2006 AAPT Summer Meeting
Glass Breaker / Resonance Box
College of Eastern Utah
451 E 400 N
Price, UT 84501
david.kardelis ‘at’ ceu ‘dot’ edu
A replacement for the demonstration using sound to break a wine glass is shown. The wine-glass demonstration is dramatic but I found that it was hard to do. The idea to use sound to break plate glass was mentioned on Tap-l about 6 years ago. The basic box is similar to what was discussed, but the support system for the glass plate in this version makes it much easier to use.
Construction of Apparatus:
The wine-glass demonstration is dramatic but I found that it was hard to do. It required a high quality driver and a loud volume that makes the demo uncomfortable to do. Finding the resonance on a glass was difficult, often requiring an oscilloscope and microphone to find. The use of the oscilloscope made the students think that resonance was not an easily detectable phenomena.
The idea was to break plate glass was mentioned on Tap-l about 6 years. The basic box is similar to what was discussed back then. I immediately went about making a version of the box as described back then. The support for the glass was small corks glued to the top of the box. I found that I could not get the glass to break because the corks were too wide causing the plate to bounce around since I was not at the Nodal point exactly. The desisgn did not allow for easy adjustment due to different lengths of glass. The demonstration sat under a desk for 4 years. It took me about 4 years of reworking the basic design for supporting the glass. I kept coming up with overly complicated adjustable supports in my head before I had an “A-HA” moment about 10 minutes before a class. I quickly made the new mount and broke my first piece of glass on the box before class started. I had to show it to my students in that class even though we were no where near discussing resonance. The response was terrific and the ease incredible. The demo is almost silent so I no longer disturb the entire floor with the high pitched sound needed to break a wine glass.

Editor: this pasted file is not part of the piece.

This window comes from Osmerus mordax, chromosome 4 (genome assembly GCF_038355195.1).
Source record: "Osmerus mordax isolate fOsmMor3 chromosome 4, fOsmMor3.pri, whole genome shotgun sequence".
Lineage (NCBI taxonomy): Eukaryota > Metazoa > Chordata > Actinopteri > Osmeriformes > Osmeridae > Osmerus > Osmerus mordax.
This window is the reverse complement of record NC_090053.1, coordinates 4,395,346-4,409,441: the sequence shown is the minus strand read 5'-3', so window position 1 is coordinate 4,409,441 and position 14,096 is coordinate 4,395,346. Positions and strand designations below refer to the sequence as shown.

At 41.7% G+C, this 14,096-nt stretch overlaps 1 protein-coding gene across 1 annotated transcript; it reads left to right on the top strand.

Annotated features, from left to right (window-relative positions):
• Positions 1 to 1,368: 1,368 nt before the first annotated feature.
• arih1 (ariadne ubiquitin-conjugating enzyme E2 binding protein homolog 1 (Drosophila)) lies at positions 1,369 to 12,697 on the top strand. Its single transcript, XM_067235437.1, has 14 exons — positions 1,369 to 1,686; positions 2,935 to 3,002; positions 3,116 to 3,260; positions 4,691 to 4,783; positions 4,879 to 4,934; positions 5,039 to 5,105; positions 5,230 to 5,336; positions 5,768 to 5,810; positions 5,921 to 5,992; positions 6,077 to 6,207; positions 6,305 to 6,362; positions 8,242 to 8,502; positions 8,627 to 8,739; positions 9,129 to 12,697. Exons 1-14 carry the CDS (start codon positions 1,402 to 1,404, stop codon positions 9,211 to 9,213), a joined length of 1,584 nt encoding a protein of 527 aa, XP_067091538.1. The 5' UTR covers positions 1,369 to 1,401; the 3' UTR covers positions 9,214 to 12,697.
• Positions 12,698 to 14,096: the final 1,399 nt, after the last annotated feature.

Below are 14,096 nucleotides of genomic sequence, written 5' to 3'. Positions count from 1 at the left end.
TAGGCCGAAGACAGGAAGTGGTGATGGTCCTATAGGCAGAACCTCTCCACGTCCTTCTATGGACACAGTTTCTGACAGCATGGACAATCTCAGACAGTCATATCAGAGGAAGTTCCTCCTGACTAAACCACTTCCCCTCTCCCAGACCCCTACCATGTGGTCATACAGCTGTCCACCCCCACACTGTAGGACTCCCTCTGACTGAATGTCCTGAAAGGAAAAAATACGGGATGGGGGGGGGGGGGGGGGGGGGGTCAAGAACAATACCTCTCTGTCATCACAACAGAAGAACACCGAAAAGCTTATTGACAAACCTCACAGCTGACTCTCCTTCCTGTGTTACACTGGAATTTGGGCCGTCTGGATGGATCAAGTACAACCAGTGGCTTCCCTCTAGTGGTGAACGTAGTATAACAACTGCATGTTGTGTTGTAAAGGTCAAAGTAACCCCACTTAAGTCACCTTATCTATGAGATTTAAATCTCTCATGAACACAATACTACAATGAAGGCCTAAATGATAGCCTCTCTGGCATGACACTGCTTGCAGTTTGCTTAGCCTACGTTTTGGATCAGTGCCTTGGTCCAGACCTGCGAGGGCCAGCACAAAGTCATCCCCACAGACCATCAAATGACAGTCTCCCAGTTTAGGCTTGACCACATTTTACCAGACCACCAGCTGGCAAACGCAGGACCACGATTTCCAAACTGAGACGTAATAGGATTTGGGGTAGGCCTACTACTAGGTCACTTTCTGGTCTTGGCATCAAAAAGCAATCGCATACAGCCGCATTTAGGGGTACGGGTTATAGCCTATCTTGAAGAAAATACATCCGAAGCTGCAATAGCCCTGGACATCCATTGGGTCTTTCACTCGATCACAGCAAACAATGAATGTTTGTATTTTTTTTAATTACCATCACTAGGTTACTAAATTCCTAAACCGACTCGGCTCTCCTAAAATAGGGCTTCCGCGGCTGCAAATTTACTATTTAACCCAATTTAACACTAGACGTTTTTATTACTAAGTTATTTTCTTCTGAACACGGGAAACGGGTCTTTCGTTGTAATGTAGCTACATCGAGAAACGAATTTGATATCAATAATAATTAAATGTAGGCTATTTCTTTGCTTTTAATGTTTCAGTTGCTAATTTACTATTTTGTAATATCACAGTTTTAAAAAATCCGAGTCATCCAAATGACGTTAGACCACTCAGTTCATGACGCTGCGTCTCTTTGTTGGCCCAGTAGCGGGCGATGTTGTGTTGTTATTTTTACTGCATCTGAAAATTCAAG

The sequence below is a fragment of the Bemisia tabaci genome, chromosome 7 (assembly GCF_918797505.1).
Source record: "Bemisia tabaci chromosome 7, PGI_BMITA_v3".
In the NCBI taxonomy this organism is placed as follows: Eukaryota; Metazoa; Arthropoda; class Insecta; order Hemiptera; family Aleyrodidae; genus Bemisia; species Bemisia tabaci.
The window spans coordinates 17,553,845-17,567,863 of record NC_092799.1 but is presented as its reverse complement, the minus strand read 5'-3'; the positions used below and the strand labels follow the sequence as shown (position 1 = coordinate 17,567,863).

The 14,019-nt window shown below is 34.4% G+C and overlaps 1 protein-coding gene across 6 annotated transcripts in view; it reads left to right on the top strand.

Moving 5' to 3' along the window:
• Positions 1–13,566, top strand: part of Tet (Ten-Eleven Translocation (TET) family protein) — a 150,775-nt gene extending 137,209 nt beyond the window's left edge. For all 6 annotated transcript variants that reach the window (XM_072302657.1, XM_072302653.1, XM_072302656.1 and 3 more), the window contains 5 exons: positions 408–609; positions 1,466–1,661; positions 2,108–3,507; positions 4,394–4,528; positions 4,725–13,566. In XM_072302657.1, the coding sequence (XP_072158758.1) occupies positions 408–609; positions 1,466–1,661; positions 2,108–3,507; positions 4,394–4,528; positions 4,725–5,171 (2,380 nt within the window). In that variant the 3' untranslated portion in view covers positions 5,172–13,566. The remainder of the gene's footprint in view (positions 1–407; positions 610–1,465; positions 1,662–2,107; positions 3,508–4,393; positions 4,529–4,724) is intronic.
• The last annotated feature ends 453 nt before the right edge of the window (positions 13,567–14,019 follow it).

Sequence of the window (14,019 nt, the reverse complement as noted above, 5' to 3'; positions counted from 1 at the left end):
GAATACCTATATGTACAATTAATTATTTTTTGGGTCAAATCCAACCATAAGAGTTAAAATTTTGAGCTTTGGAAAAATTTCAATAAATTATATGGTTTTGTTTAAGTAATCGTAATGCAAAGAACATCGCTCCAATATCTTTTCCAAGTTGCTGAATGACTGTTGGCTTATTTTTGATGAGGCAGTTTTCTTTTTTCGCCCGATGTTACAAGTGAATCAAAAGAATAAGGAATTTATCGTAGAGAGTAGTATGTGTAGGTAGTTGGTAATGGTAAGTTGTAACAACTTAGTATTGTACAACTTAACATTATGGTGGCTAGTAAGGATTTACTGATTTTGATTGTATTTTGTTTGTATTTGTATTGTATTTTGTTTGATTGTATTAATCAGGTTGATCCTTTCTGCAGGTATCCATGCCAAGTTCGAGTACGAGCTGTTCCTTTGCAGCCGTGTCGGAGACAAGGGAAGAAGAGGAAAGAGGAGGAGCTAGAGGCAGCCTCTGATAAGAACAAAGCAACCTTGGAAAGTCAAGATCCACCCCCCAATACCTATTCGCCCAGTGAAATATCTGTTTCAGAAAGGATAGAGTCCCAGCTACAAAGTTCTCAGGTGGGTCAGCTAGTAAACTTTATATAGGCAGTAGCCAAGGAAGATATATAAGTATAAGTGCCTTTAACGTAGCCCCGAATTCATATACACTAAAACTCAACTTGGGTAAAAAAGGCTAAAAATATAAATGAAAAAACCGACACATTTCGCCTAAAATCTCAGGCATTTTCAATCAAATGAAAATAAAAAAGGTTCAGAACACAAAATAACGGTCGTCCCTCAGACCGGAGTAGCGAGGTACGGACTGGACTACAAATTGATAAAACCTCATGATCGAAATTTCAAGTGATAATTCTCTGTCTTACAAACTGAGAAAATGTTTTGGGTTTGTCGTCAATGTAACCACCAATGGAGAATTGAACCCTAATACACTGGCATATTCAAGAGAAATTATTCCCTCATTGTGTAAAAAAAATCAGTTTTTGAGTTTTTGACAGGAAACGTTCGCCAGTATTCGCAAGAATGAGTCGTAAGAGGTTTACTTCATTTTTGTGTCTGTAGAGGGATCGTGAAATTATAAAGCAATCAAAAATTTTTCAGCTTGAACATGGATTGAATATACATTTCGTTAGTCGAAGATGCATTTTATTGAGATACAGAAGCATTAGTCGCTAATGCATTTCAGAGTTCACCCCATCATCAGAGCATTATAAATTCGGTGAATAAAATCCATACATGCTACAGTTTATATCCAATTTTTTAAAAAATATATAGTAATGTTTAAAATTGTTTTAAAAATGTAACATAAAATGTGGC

Actually everything in this project was scrap from something else. The speakers were left over from student speaker building projects, as was the gasket material, the particle board, glue etc. The cost to build this is about $30 even if you have to buy everything. About $10 worth of particle board local hardware store and the woofers were about $10 each (MCM electronics or Parts Express). A small length of wire and a handful of drywall screws or finish nails are handy.